I once taped a casual dialogue. People were talking without knowing they were being recorded. Then I listened to the tape and thought how brilliantly it was 'written' and 'acted'. The logic of the characters' movements, the feeling, the energy - how tangible it all was. How euphonic the voices were, how beautiful the pauses! . . . No Stanislavsky could have found justification for those pauses, and Hemingway's stylistics seem pretentious and naive in comparison with the way that casually recorded dialogue was constructed . . .

Excerpt from Sculpting in Time - ANDREI TARKOVSKY


In Pictures - WILLIAM KLEIN

Wednesday 10th April, 2013


When It Stops Snowing (2010) - MARK BRADFORD
mixed media collage on canvas

Maybe it's about… tracing the ghost of cities past. It's the pulling off of a layer and finding another underneath. It's the… details that point to people saying, 'We exist; we were here' - Excerpt from an interview with Bradford


ON-AIR Project, New York-10000 (2008) - ATTA KIM
1 of 14 cities from the Indala Series

I took 10,000 photographs of New York and superimposed them to create one final picture. The completed picture appears to be nothing but a blurry, gray image, but there are physically 10,000 photographs within it. Those 10,000 photographs of New York streets, buildings, people, and events were vividly captured over the course of several years, lovingly, with proper photographic technique… If one physically dismantles an analog picture, one is left with the particles that make up analog film; in a digital process, only the pixels are left. In the final gray image of the Indala project, those 10,000 photographs have become one and each has lost its function but their identity is not gone. Just like how my DNA contains all of humanity's genes, identity does not disappear. - Excerpt from Travels of the Point, Kim (2011)

Sunday 7th April, 2013


DOUGLAS GORDON

About 8 minutes in to this video Gordon talks about his film, Feature Film (2000), which focuses solely on a conductor as he conducts an orchestra performing the score to Hitchcock's Vertigo (1958). He mentions that somehow, through the power of the cinematic experience and the musical score, some people thought they had seen images of James Stewart and Kim Novak during his film.

Saturday 30th March, 2013

'Ultimately - or at the limit - in order to see a photograph well, it is best to look away or close your eyes, "The necessary condition for an image is sight," Janouch told Kafka; and Kafka smiled and replied: "We photograph things in order to drive them out of our minds. My stories are a way of shutting my eyes." The photograph must be silent (there are blustering photographs, and I don't like them): this is not a question of discretion, but of music. Absolute subjectivity is achieved only in a state, an effort, of silence (shutting your eyes is to make the image speak in silence).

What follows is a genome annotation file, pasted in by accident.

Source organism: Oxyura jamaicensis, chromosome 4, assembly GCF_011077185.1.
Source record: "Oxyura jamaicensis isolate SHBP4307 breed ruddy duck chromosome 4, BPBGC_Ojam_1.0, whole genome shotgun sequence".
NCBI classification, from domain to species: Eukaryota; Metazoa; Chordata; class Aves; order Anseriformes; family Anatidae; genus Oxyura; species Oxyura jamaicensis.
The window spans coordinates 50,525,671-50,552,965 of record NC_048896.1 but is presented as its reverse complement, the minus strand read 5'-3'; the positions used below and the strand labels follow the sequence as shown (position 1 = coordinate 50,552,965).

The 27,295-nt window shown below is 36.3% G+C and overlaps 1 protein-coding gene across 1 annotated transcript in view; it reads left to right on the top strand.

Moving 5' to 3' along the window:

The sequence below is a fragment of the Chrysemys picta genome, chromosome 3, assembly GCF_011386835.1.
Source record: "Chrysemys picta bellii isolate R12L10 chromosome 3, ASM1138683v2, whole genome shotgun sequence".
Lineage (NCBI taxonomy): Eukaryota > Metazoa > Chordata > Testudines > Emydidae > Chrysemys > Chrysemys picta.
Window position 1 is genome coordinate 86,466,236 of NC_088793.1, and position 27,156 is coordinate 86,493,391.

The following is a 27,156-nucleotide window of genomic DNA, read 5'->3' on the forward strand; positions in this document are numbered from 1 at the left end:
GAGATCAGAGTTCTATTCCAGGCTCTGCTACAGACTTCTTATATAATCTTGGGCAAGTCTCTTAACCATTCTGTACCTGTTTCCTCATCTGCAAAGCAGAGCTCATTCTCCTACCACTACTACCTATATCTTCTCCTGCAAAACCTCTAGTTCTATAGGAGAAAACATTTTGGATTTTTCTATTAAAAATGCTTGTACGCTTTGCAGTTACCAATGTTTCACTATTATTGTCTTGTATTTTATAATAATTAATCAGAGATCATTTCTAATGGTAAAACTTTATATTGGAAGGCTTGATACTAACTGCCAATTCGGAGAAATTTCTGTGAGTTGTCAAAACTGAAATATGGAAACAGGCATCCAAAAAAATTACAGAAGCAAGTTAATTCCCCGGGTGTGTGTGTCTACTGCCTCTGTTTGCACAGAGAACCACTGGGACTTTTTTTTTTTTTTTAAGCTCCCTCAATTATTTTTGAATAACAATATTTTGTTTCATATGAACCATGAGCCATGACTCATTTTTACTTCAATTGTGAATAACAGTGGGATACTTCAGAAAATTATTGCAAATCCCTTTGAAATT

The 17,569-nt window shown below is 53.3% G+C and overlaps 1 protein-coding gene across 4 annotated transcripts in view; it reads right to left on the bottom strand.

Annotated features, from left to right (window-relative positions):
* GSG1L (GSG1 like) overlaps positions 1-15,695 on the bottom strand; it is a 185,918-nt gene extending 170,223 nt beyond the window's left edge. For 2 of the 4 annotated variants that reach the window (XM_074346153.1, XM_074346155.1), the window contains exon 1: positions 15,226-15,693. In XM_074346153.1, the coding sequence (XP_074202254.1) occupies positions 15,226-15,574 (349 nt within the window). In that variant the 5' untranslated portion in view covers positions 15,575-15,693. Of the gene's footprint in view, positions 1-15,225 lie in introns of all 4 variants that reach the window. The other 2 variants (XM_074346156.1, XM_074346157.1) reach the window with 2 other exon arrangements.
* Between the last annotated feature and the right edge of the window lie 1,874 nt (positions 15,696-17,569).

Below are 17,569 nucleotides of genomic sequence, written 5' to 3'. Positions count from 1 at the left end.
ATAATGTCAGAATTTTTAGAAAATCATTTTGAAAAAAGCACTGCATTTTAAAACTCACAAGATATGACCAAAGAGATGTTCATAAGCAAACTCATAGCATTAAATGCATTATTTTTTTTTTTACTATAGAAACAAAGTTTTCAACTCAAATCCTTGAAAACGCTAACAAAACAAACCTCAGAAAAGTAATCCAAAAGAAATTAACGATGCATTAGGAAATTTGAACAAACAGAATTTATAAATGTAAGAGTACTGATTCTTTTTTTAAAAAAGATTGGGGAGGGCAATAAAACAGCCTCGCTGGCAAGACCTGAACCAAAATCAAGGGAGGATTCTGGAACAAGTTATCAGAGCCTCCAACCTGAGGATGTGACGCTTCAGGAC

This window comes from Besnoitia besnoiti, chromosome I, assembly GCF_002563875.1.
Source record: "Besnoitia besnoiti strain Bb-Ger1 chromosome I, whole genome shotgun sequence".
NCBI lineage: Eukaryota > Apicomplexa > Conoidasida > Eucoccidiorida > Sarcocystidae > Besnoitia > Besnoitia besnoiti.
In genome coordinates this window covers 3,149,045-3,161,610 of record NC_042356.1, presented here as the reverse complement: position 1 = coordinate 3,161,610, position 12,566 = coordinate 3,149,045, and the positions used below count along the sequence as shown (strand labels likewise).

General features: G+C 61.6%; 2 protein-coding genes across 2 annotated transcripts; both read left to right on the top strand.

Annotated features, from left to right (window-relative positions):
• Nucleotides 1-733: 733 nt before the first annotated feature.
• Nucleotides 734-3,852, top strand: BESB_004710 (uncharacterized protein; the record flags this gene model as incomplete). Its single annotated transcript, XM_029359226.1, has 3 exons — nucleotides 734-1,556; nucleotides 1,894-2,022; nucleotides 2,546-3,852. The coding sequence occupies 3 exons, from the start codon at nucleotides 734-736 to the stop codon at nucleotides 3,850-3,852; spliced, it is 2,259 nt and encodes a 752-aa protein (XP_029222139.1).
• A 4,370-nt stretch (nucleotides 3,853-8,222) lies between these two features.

Excerpt from Camera Lucida - ROLAND BARTHES

Thursday 28 March, 2013

'The first image he told me about was of three children on a road in Iceland, in 1965. He said that for him it was the image of happiness and also that he had tried several times to link it to other images, but it never worked. He wrote me: one day I'll have to put it all alone at the beginning of a film with a long piece of black leader; if they don't see happiness in the picture, at least they'll see the black.'

Excerpt from Sans Soleil - CHRIS MARKER


Abstract Slavery (1974) - RICHARD SERRA
paintstick on Belgian linen

Monday 25 March, 2013


As yet untitled (TriStar horse) - BANKS VIOLETTE
video projection on water vapour

Still thinking about this incredible horse at Maureen Paley in 2008.

Friday 22 March, 2013


Contacts - WILLIAM KLEIN

A friend recommended this short film by Klein which featured in the recent Klein and Moriyama exhibition at Tate Modern. The film treats its viewers to a rare opportunity of listening to the photographer/film-maker as he scans through his contact sheets explaining what it is, for him, that makes a picture.

Thursday 21 March, 2013


Testament of Orpheus - JEAN COCTEAU

I would like to begin my blog with a haunting image from my childhood of watching Cocteau films, among others, with my film-obsessed brother
- I am forever grateful.